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Naturally Selected: Why Some People Lead, Why Others Follow, and Why It Matters
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Naturally Selected: Why Some People Lead, Why Others Follow, and Why It Matters

3.72 of 5 stars 3.72  ·  rating details  ·  43 ratings  ·  8 reviews
A groundbreaking and definitive work of evolutionary psychology that upends everything we thought we knew about leadership

We are all leaders or followers—or both—and we can recognize leadership in almost every area of life. But what makes a good, bad, or even outstanding leader? Fusing psychology, business, evolutionary biology, and current affairs, Naturally Selected exam
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ebook, 272 pages
Published January 18th 2011 by HarperCollins e-books (first published August 1st 2010)
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Emily Leathers
Why do leaders and followers exist? Many theories exist attempting to describe what makes a good leader, but none of them discuss what makes a leader necessary. This book proposes a new theory, evolutionary leadership theory or ELT, that does.

Clearly written and easy to understand. Good background on other theories. A little slow and repetitive, but that's much better than assuming I know things I don't. Great job!

Do make sure to take everything with a grain of salt - some of the 'reasons' that
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Kyungmin
Very interesting mixture of topics, well explained.
Izwan Z
This book has been an absolute joy to read. It gives insight on how we make decisions on how we subconsciously choose leaders based on prehistoric times. It also tells you how you could position yourself (or at least brace yourself) in a position of power or the lack thereof. Amazing read.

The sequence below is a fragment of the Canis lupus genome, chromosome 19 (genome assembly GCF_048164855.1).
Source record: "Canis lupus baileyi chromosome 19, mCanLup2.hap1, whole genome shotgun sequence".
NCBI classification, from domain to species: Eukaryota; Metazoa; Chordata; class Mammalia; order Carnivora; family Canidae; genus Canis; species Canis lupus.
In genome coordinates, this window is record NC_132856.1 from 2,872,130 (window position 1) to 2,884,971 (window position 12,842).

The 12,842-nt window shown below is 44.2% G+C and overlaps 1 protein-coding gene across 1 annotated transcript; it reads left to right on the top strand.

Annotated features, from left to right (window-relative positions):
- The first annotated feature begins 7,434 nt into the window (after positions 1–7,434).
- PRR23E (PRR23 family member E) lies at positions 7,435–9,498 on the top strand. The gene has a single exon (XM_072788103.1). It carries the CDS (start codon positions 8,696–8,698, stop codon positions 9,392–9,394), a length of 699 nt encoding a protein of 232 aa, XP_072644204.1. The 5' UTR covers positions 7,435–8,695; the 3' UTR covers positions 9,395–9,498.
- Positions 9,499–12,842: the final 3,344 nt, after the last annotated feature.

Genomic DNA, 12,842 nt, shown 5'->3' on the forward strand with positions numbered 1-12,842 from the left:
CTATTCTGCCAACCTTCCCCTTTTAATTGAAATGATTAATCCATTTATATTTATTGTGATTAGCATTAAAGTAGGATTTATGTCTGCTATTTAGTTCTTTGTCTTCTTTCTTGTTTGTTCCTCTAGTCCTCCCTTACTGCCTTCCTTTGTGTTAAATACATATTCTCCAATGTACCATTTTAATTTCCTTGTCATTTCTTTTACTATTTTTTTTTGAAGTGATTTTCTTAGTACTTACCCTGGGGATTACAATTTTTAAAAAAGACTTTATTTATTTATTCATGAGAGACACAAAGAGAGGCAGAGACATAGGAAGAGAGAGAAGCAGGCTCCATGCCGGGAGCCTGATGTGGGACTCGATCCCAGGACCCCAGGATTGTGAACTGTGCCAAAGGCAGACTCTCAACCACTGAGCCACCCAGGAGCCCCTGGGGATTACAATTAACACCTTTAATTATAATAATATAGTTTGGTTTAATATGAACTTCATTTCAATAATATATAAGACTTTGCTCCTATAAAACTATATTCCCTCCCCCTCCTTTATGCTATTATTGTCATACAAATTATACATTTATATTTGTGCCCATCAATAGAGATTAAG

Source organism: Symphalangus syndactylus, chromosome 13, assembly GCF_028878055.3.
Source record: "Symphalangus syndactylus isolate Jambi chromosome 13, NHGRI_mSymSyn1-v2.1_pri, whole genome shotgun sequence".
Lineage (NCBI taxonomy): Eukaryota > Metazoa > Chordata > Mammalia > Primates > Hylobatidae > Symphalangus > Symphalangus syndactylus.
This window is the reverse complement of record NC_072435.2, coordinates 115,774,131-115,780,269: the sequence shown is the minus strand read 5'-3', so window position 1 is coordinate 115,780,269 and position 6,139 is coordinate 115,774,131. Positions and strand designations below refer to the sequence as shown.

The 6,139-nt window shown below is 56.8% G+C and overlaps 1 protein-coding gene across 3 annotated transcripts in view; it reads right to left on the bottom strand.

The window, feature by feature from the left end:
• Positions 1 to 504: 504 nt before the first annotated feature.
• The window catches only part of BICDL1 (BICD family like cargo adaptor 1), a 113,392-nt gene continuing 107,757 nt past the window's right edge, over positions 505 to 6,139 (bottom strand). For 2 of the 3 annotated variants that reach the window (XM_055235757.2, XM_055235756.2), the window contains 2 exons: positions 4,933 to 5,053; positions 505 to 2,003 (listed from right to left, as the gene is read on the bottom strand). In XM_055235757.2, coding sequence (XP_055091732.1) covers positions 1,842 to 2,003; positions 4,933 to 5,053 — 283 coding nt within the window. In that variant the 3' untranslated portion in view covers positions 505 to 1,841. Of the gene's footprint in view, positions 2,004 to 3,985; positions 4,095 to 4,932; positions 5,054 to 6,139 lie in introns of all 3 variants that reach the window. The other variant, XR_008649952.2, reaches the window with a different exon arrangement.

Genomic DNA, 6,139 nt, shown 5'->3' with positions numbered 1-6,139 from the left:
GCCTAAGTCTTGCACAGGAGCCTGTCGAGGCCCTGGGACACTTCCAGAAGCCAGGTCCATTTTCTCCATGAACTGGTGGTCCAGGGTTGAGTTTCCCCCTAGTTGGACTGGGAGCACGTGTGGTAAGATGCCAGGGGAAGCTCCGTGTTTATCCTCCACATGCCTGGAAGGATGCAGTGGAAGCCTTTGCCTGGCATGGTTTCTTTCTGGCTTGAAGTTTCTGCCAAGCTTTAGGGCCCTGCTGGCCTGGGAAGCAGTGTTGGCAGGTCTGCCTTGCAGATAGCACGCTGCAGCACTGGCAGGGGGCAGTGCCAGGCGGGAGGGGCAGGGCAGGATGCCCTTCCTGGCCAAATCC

Ralph Zoontjens
Some pretty good insights into human psychology. It can help bring out the leader in you.
Gauchoholandes
Evolutionary theory applied to leadership (and follower-ship): what explains their existence on Darwinian grounds, the different kinds and treats and how does all this reconcile with the various schools of leadership thought (of which a great historical overview). Original and enlightening in equally high measure.
Nancy
I found it interesting to learn about the evolution of leadership, as well as the hard science behind why some are leaders.
Rubecca Martinez-dalton
Interesting at times but also written a little less "smart" than expected. Some good points on leadership and leadership styles.
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“In effect, evolution has fixed the capacity for followership – and the recognition of leadership potential – into our grey matter. It takes minimal effort to coax these facilities to the fore: we have found that, if you throw a group of people together to perform a task, it can take as little as 25 seconds for the group to nominate a leader and fall into line behind him. The chosen one will usually have some special expertise that will help the group, making him an appropriate focal point for followership (or he’ll be the loudest, and we’ll see later why good talkers are able to command leadership positions).” 0 likes
“the Great Man theory (that leaders are born not made, the concept closest to our idea of some people, such as Rick Rescorla, having the ‘right stuff’); trait theory (a derivative of Great Man theory, which posits that leaders are distinguished by the traits or attributes they display, such as integrity and trustworthiness); psychoanalytic theory (Freud’s idea that all social groups are representations of the family); charismatic leadership (in which a figure attracts followers purely on the basis of personality); behavioural theory (that effective leadership results from certain behaviours); situational theory (that the way leadership is executed depends on the situation); contingency theory (an expansion of situational theory, which, in addition to situation, takes account of variables such as the kind of task for which leadership is required and how much power the leader has); transactional versus transformational leadership theory (which contrasts a fairly conventional style of leadership with a more visionary, inspirational style); distributed leadership theory (which eschews a strict hierarchy for a more fluid model, in which leadership roles are shared naturally rather than being formally assigned); and servant leadership theory, in which leadership is carried out purely for the benefit of the group, often at cost to the leader himself.” 0 likes
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